What he calls “the most important thing I do” involves not young high-fliers but teenagers on the edge of oblivion. That’s a place Roberts remembers well. “When I was 14 I started nicking stuff in town. Just stuff to eat, like peanuts and crisps. I’d been doing that for three or four weeks, and I’d been spotted. I did it again and there was a copper waiting for me. He gave me a real telling off: ‘What are you doing? You’re going to screw up your life!’ Instead of charging me he arranged for me to coach 11-year-olds in cricket and rugby at Lancaster Lads’ Club. He turned my life around.”
Decades later in New Zealand, Roberts thought about applying the same principle to other troubled young lives. Punishment didn’t seem to be working. What about prevention?
He became a trustee of the Turn Your Life Around Trust (TYLA), a charity with the power to write off teenagers’ first offences if they agree to join the mentoring programme. Seventy-five per cent never re-offend. Roberts makes about $1.5m a year from speeches, at $50,000 a time. It all goes to TYLA.
The marketing maverick turns 60 in October but it’s no surprise to hear him dismiss talk of retirement. “And do what? I mean, who wouldn’t want to run Saatchi & Saatchi? It’s like permission to misbehave.
“I hear people talk about work-life balance. I live in work-life integration. I work every day. And I have fun every day.”
At the Grasmere home he bought three years ago the fun includes surrounding himself with photographs of the footballers he grew up idolising and the models he grew up fancying. Parts of the house are like a shrine to the Sixties. “I wanted this to be the sort of place I didn’t have then.”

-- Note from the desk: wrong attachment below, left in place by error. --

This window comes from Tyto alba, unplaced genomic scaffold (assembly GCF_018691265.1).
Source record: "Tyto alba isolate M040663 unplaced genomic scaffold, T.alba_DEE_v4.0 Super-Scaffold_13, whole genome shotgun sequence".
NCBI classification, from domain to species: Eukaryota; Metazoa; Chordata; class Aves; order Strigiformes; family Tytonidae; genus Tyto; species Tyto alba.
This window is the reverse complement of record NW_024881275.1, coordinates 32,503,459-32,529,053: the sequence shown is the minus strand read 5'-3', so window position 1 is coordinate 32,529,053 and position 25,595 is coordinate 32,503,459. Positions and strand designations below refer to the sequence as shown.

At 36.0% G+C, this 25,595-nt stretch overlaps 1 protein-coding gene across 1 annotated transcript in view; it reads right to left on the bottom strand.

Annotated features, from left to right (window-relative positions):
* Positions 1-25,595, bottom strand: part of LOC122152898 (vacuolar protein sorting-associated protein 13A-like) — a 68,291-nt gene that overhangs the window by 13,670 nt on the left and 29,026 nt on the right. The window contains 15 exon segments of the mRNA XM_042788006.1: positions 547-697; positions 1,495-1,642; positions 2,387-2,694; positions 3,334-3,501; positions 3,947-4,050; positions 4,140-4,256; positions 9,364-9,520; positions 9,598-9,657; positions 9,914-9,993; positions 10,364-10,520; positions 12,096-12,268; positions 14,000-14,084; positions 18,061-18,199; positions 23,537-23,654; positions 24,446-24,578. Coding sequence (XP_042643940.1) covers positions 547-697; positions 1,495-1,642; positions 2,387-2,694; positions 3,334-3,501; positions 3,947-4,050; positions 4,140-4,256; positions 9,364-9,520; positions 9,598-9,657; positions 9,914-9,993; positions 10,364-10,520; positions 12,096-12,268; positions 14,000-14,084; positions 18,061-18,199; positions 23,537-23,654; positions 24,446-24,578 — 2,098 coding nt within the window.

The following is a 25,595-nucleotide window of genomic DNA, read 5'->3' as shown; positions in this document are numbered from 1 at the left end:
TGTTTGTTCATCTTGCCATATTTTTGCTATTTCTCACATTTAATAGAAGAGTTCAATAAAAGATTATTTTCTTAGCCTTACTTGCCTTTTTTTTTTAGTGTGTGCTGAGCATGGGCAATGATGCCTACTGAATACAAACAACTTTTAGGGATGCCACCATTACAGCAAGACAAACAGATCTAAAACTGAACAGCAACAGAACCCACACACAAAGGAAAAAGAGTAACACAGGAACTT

It’s worked out well though, hasn’t it? His life doesn’t look like one shot through with regrets. “There have been hard times,” he says. “Becoming a dad at 17. That’s tough. Getting divorced is really hard. Telling your daughter that you’re splitting up.
“One of my main mentors while I was growing up is dying of dementia. There’s no good way to die, but that’s really not a good way. Those things I find hard. The business stuff... that’s just business.”
Roberts looks up and points to another of his mementoes: a photograph of Russell Crowe in Gladiator. It’s been signed by the actor – one of many famous friends – with a line from the film: “To Kevin. ‘What we do in life echoes in eternity.’”
“I so much believe that,” says the warrior whose weapons are words, pictures and passion. “If you want to leave a legacy, leave the place better.”
First published at 05:16, Friday, 24 July 2009
Published by http://www.cumberlandnews.co.uk